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Scientists Reveal Significant Influence of Water on Fe–Mg Interdiffusion in Ringwoodite TEXT SIZE: A A A

Wadsleyite and ringwoodite are the major components of the lower mantle transition zone (MTZ) in the depth ranges of 410-520 and 520-660 km, respectively, and they can contain significant amount of water in their crystal structures. Therefore, the MTZ is considered to be a large water reservoir in deep Earth.

It has been demonstrated that the incorporation of even tens of wt. ppm water could significantly affect physical properties of nominally anhydrous minerals including seismic wave velocity, electrical conductivity and diffusion.

Prof. ZHANG Baohua from the Institute of Geochemistry, Chinese Academy of Sciences (IGCAS), in collaboration with Prof. Yoshino from the Institute of Planetary Materials, Okayama University, Japan, explored the effect of water on Fe-Mg interdiffusion in ringwoodite.

The scientists systematically measured the Fe-Mg interdiffusion rates in ringwoodite aggregates as a function of temperature, composition and water contents at 20 GPa and 1373-1673 K by the diffusion couple method.

The results indicated that at given pressure and temperature, the dependence of Fe-Mg interdiffusivity (DFe-Mg) in hydrous ringwoodite without dehydration was obviously faster than that measured in anhydrous one, with water content exponent r of 0.25 suggesting a non-negligible role of water in enhancing Fe-Mg interdiffusion in ringwoodite.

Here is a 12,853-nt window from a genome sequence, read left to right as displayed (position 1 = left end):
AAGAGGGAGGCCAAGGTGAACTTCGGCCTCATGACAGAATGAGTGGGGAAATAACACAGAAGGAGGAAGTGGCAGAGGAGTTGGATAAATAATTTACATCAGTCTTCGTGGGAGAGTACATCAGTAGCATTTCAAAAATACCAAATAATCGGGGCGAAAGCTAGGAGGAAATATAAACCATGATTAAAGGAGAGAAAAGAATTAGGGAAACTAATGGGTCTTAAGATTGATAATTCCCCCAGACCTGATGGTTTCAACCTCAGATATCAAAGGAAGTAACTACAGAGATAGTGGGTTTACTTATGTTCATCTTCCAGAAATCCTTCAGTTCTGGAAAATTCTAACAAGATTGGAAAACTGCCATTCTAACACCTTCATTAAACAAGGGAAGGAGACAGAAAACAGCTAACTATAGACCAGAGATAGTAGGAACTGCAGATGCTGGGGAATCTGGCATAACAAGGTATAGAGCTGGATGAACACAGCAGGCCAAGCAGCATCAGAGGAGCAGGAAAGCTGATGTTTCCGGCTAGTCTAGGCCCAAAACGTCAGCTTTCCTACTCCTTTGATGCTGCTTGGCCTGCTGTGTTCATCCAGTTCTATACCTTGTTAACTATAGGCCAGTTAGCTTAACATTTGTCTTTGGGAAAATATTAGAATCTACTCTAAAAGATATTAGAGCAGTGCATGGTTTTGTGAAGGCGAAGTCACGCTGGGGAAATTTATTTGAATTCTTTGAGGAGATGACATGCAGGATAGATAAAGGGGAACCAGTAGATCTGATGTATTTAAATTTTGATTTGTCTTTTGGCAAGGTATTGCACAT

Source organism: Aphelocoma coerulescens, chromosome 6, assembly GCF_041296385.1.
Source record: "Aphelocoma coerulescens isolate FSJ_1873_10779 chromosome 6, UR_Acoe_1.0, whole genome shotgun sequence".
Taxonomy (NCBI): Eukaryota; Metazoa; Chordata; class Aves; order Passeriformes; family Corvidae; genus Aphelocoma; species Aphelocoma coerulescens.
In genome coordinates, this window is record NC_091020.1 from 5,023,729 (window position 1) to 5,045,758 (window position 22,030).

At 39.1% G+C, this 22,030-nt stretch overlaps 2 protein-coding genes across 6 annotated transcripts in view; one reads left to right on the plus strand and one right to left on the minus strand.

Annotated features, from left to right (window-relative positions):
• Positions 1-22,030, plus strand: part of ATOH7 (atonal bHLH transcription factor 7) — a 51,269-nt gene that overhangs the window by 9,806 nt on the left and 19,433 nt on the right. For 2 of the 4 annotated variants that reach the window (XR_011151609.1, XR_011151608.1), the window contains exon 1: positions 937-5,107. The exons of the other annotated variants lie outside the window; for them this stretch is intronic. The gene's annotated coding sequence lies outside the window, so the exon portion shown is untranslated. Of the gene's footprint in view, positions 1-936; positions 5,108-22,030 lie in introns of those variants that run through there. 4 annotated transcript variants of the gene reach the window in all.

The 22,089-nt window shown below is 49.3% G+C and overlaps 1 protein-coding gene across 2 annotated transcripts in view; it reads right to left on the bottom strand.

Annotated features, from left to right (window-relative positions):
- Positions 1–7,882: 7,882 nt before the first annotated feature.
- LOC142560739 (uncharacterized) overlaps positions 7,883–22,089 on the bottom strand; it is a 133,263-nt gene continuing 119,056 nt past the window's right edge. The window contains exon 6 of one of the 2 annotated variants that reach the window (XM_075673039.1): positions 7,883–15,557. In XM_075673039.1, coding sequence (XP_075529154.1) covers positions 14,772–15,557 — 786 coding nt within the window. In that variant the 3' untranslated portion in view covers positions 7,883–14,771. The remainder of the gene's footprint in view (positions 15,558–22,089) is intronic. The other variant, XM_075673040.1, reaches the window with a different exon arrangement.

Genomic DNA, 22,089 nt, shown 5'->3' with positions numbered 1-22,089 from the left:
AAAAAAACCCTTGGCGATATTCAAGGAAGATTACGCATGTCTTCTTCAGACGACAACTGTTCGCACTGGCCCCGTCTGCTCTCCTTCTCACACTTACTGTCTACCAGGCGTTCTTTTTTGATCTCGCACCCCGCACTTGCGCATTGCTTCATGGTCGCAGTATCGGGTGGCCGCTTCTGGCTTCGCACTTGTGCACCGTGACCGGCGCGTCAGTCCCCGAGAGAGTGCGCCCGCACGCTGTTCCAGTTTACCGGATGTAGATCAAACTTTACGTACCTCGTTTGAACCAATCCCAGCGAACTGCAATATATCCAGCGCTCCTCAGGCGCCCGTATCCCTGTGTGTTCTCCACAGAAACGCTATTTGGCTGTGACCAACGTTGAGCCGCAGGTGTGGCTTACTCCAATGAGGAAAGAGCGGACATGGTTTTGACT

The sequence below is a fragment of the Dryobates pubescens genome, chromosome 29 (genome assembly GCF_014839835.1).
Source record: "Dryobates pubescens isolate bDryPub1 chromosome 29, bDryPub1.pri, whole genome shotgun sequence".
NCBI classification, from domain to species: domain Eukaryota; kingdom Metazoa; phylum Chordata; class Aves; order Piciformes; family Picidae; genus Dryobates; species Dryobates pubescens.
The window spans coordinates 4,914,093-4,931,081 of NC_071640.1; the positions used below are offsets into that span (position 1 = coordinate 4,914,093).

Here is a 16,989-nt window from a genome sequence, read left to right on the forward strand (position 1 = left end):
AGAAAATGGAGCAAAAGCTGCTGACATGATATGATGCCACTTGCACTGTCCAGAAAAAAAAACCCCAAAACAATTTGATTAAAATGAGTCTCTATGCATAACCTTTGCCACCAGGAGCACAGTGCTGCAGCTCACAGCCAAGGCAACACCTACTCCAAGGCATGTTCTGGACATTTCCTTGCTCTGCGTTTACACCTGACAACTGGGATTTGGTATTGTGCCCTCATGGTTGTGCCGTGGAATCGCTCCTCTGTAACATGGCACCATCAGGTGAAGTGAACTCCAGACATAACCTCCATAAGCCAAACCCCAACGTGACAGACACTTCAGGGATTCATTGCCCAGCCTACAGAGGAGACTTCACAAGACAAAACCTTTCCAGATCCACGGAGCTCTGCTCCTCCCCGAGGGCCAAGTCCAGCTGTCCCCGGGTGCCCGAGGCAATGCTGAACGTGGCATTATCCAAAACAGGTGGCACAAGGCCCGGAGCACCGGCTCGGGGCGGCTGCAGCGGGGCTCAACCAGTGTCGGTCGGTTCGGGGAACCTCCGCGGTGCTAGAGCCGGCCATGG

Despite water can greatly enhance cation diffusion rates in major mantle minerals in the MTZ, very limited length scales (<500 m) for the homogenization of chemical heterogeneities was calculated by DFe-Mg data, even when the timescale of Earth age was assumed. It supports the long-term preservation of chemical heterogeneity of subducted slabs in the MTZ.

In addition, comparison between the conductivities predicted from Fe-Mg interdiffusion and those obtained from magnetotelluric surveys suggests that around 0.1 wt.% water can account for the high conductivity anomalies (~10-0.6 - 10-1 S/m) observed in the lower part of the MTZ.

This study was supported by the Strategic Priority Research Program (B) of the Chinese Academy of Sciences, National Natural Science Foundation of China and Science Foundation of Guizhou Province.

The work titled “The effect of water on Fe–Mg interdiffusion rates in ringwoodite and implications for the electrical conductivity in the mantle transition zone” was published in Journal of Geophysical Research: Solid Earth.

 
 Evolution of length scales relevant to the survival of heterogeneity in the mantle and ringwoodite electrical conductivity as a function of inverse temperature and H2O content (Image by IGCAS)

 

Contact:ZHANG Baohua
Institute of Geochemistry, Chinese Academy of Science
E-mail: zhangbaohua@vip.gyig.ac.cn

(By Prof. ZHANG Baohua’s group)

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